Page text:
2015 CEZ Trophy won by Wesley So

by Albert Silver
6/17/2015 – Every year, the Prague Chess Society and CEZ have organized a match for their top Czech player, David Navara, often against opponents that outrank even him. Last year he lost to Nakamura in a lopsided match but the American is also world Top 3-4, no exactly lightweight. This year it was Wesley So, also challenging the establishment, and was a remarkable victory for the American.

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The match was met with interest and had a steady flow of spectators and media covering
it. Aside from guest lecturer Mark Dvoretksy, the live commentator GM Robert Cvek also gave
lectures to the audience. This one is on transitioning a middlegame into a favorable endgame.

Prior to the match, top Czech player David Navara had released his newest chess book (in
Czech). Here he is signing copies.

The stalwart GM David Navara had a tough time against...

... Wesley So, who showed why he is one of the brightest stars on the rise.

Wesley So - David Navara (game four)

[Event "Cez Trophy 2015"] [Site "Prague"] [Date "2015.06.16"] [Round "4"] [White "So, Wesley"] [Black "Navara, David"] [Result "1-0"] [ECO "D45"] [WhiteElo "2778"] [BlackElo "2751"] [Annotator ""] [PlyCount "93"] [EventDate "2015.??.??"] [EventCountry "CZE"] [TimeControl "40/5400+30:1800+30"] 1. Nf3 {0} d5 {0} 2. d4 {0} Nf6 {0} 3. c4 {0} c6 {0} 4. Nc3 {0} e6 {0} 5. e3 {0 } Nbd7 {0} 6. Qc2 {0} Bd6 {0} 7. Bd3 {0} O-O {9} 8. O-O {0} dxc4 {12} 9. Bxc4 { 0} b5 {27} 10. Bd3 {12} Bb7 {14} 11. a3 {3} a5 {8} 12. Ng5 {1037} h6 {95} ( 12... Bxh2+ {Doesn't offer anything special since after} 13. Kxh2 Ng4+ 14. Kg1 Qxg5 15. f3 (15. Bxh7+ {would be a serious mistake since} Kh8 16. Bd3 Qh4 { wins for Black.}) 15... Ngf6 16. e4 {with a huge center and space advantage, and Black's queen will lose further tempi trying to find safe haven.}) 13. Nge4 {12} Be7 {8} 14. Rd1 {672} Qb6 {116} 15. Nxf6+ {472} Bxf6 {475} 16. Bd2 {512} e5 $6 {584} ({The engines prefer} 16... Be7 {with the idea of Nf6 followed by Rfc8 or Rfd8}) 17. Bh7+ {156} Kh8 {9} 18. Bf5 {7} Rad8 {308} 19. Ne4 {110} Be7 {24} 20. b4 {221} axb4 {207 An error in judgement that will soon lead to a compromised position. Black needed to play ...a4. The reason is simply that now the dark-squared bishops will be exchanged and as will be seen, this is going to be disastrous for Black.} 21. Bxb4 {22} Bxb4 {12} 22. axb4 {4} exd4 { 39} 23. Rxd4 {129} Nf6 {65} 24. Nd6 {716 Possiby the move Navara overlooked or underestimated.} Nd5 {77} 25. Qc5 {27} Qxc5 {191} 26. bxc5 {6 Now the issue is crystal clear. Black's white squared bishop has nowhere to go} Ra8 {13} 27. Rxa8 {24} Bxa8 {186 If ever there was a textbook ilustration of the 'bad bishop' this is one. A bishop stuck on a8, with no hope of leaving, facing a monster knight on d6. The game is strategically lost.} 28. e4 {86} Nc3 {64} 29. Nxf7+ {574} Kg8 {10} (29... Rxf7 30. Rd8+ {is mate.}) 30. Rd7 {2} Na4 {17} ({ Again the knight is untouchable since} 30... Rxf7 31. Rd8+ Rf8 32. Be6+ {wins the rook.} Kh7 33. Rxf8) 31. Ra7 {139} Nxc5 {16} 32. Nd6 {34} Rb8 {532} 33. e5 {24} Bb7 {219} 34. f4 {69} Kf8 {75} 35. Kf2 {23} Ra8 {29} 36. Rxa8+ {254 White feels that this continuation is the one that offers the least counter play or chances for Black, and it works perfectly.} ({White could easily settle now for two pieces for the rook with} 36. Nxb7 Rxa7 37. Nxc5 {and there is nothing wrong with it.}) 36... Bxa8 {13} 37. Ke3 {3} b4 {453} 38. Kd4 {121} Na4 {255} 39. Kc4 {88} c5 {122} 40. g3 {0} Bf3 {0} 41. Kb5 {747} Bd1 {180} 42. Nc8 {390 The threat of e6-e7, protected by the knight, with a bishop check to free e8, is clear.} b3 {192} 43. Kxa4 {6} b2+ {115} 44. Ka3 {120} Bg4 {10} 45. Kxb2 {5} Bxf5 {10} 46. Nd6 {2} Be6 {14} 47. Ne4 {5 The c-pawn will fall, and with two extra pawns in an elementary endgame, Black resigns.} 1-0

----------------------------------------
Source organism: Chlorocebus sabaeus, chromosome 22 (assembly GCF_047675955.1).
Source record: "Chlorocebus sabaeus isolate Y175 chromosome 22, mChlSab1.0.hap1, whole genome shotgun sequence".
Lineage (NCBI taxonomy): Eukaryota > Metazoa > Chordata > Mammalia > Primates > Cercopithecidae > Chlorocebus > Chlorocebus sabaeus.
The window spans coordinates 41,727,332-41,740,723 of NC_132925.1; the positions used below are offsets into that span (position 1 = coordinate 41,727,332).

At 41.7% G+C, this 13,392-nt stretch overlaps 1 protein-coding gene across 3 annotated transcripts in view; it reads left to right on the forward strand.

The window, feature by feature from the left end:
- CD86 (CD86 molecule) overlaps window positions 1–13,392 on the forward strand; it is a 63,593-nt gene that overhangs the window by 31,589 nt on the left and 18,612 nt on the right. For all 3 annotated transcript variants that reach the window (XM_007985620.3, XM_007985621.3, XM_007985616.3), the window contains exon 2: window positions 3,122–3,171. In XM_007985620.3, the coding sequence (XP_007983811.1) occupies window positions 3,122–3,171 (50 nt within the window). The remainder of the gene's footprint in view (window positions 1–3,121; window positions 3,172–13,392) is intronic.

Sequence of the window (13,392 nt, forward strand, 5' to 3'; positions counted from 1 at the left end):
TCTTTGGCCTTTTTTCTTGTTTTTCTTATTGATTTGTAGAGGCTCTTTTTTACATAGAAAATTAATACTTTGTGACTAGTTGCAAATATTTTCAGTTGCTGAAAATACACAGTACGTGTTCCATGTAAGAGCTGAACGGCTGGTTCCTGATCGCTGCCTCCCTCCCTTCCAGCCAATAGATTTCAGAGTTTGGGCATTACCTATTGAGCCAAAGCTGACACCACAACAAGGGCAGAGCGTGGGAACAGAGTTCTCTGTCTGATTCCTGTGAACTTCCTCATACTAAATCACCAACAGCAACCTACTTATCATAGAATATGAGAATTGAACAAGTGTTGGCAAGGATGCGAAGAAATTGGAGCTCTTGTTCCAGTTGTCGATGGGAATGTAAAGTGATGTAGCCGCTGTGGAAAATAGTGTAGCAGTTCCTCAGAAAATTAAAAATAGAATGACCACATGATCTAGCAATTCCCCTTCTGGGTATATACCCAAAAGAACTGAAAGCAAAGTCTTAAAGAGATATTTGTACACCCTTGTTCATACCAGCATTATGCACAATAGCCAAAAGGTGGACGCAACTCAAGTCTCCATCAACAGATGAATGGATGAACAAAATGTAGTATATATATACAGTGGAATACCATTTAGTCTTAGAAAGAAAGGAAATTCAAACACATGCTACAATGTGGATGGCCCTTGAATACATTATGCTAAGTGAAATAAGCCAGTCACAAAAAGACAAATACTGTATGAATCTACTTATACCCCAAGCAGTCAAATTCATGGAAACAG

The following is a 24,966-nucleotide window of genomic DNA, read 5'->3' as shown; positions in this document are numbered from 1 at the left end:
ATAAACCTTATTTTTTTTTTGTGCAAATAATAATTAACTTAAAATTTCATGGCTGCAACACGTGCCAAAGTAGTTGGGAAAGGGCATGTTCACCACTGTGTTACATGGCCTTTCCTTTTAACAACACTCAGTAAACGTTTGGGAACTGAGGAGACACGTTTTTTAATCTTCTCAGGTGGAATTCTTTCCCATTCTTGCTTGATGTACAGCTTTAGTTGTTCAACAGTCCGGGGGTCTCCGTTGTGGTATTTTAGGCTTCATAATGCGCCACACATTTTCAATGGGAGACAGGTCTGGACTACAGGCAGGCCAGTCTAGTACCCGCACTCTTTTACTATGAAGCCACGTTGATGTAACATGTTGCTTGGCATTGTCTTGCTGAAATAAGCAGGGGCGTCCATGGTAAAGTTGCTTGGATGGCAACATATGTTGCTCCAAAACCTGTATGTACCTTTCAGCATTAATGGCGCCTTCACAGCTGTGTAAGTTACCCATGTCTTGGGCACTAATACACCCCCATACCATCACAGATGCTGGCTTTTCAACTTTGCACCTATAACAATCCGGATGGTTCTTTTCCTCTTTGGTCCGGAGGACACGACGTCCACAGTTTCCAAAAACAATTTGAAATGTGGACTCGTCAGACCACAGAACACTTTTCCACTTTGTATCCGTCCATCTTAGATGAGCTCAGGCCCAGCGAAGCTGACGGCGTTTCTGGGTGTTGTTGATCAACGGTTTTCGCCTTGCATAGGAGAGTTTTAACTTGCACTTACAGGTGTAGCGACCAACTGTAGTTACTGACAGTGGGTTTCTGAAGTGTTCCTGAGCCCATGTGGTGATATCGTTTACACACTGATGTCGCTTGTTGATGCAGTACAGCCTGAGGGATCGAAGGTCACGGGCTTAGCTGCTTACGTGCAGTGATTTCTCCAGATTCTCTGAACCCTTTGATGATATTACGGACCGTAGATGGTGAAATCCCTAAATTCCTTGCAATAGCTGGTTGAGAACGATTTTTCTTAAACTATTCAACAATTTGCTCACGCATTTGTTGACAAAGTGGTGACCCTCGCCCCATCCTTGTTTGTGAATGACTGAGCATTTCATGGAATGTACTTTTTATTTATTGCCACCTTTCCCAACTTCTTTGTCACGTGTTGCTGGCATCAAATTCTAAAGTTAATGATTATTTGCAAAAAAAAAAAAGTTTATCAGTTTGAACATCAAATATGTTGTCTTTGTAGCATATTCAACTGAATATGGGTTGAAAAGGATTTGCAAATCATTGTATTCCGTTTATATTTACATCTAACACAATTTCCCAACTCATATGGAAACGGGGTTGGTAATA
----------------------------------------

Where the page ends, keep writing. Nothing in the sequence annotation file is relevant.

Pavel Matocha, chairman of the Prague Chess Society, gives Wesley So his victor’s trophy

Navara and So analyze their game for the benefit of the audience

GM Wesley So giving an interview for Czech television

Pavel Matocha bestowing gifts to So and his adopted mother

Wesley So with his adopted mother, chief arbiter Pavel Votruba, Vaclav Pech, GM Robert
Cvek, Robert  Pošvicová, and Paul and Anna Matocha.

Photos by Anežka Kružíková


The games are being broadcast live on the official web site and on the chess server Playchess.com. If you are not a member you can download a free Playchess client there and get immediate access. You can also use ChessBase 13 or any of our Fritz compatible chess programs.

Topics CEZ Trophy, prague

Born in the US, he grew up in Paris, France, where he completed his Baccalaureat, and after college moved to Rio de Janeiro, Brazil. He had a peak rating of 2240 FIDE, and was a key designer of Chess Assistant 6. In 2010 he joined the ChessBase family as an editor and writer at ChessBase News. He is also a passionate photographer with work appearing in numerous publications.
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Rfield Rfield 6/20/2015 01:04
Czech's chess establishment is quite supportive. GM Navarra couldn't ask for more. GM So should switch federation and turn a Czech citizen. It's a beautiful country. Minnesota the state of 10,000 lakes where he resides still with his adoptive mother and manager.
alekhina alekhina 6/19/2015 06:13
A beautiful game when the knight is stronger than the bishop.
Oscar Lito M Pablo Oscar Lito M Pablo 6/18/2015 02:26
Great match between two gifted, wonderfully nice GMs. Game 4 is especially noteworthy for Wesley's engine-like accuracy and masterful handling of all the phases of the game.
Bob Tausworthe Bob Tausworthe 6/17/2015 09:32
What a beautiful game.